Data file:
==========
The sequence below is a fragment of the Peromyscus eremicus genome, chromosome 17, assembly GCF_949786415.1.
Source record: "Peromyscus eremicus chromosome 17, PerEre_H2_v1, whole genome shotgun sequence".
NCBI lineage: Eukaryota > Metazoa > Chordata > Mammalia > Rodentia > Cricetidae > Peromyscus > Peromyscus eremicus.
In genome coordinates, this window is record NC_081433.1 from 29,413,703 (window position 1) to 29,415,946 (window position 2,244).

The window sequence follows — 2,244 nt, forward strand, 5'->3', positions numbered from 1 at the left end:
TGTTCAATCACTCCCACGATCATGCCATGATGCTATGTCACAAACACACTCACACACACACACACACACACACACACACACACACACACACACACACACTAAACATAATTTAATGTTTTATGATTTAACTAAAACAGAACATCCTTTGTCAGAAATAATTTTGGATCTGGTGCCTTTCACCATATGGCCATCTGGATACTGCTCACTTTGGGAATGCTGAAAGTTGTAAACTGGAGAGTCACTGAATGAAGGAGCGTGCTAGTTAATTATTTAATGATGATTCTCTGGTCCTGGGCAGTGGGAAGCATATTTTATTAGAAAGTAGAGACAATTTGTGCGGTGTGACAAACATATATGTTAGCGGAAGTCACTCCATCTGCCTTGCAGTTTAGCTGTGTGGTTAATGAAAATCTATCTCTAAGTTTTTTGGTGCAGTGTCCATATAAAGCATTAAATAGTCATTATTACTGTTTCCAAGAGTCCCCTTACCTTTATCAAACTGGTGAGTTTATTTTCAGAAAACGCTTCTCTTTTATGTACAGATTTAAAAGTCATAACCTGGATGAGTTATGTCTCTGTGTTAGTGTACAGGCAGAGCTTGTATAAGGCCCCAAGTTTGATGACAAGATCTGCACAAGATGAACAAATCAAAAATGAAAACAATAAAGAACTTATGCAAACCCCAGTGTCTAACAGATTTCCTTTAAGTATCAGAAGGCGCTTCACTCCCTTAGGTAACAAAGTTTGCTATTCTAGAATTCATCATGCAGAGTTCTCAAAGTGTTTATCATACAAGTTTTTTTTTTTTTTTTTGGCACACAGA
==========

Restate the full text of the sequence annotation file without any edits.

The sequence below is a fragment of the Peromyscus eremicus genome, chromosome 17, assembly GCF_949786415.1.
Source record: "Peromyscus eremicus chromosome 17, PerEre_H2_v1, whole genome shotgun sequence".
NCBI lineage: Eukaryota > Metazoa > Chordata > Mammalia > Rodentia > Cricetidae > Peromyscus > Peromyscus eremicus.
In genome coordinates, this window is record NC_081433.1 from 29,413,703 (window position 1) to 29,415,946 (window position 2,244).

The window sequence follows — 2,244 nt, forward strand, 5'->3', positions numbered from 1 at the left end:
TGTTCAATCACTCCCACGATCATGCCATGATGCTATGTCACAAACACACTCACACACACACACACACACACACACACACACACACACACACACACACACTAAACATAATTTAATGTTTTATGATTTAACTAAAACAGAACATCCTTTGTCAGAAATAATTTTGGATCTGGTGCCTTTCACCATATGGCCATCTGGATACTGCTCACTTTGGGAATGCTGAAAGTTGTAAACTGGAGAGTCACTGAATGAAGGAGCGTGCTAGTTAATTATTTAATGATGATTCTCTGGTCCTGGGCAGTGGGAAGCATATTTTATTAGAAAGTAGAGACAATTTGTGCGGTGTGACAAACATATATGTTAGCGGAAGTCACTCCATCTGCCTTGCAGTTTAGCTGTGTGGTTAATGAAAATCTATCTCTAAGTTTTTTGGTGCAGTGTCCATATAAAGCATTAAATAGTCATTATTACTGTTTCCAAGAGTCCCCTTACCTTTATCAAACTGGTGAGTTTATTTTCAGAAAACGCTTCTCTTTTATGTACAGATTTAAAAGTCATAACCTGGATGAGTTATGTCTCTGTGTTAGTGTACAGGCAGAGCTTGTATAAGGCCCCAAGTTTGATGACAAGATCTGCACAAGATGAACAAATCAAAAATGAAAACAATAAAGAACTTATGCAAACCCCAGTGTCTAACAGATTTCCTTTAAGTATCAGAAGGCGCTTCACTCCCTTAGGTAACAAAGTTTGCTATTCTAGAATTCATCATGCAGAGTTCTCAAAGTGTTTATCATACAAGTTTTTTTTTTTTTTTTTGGCACACAGA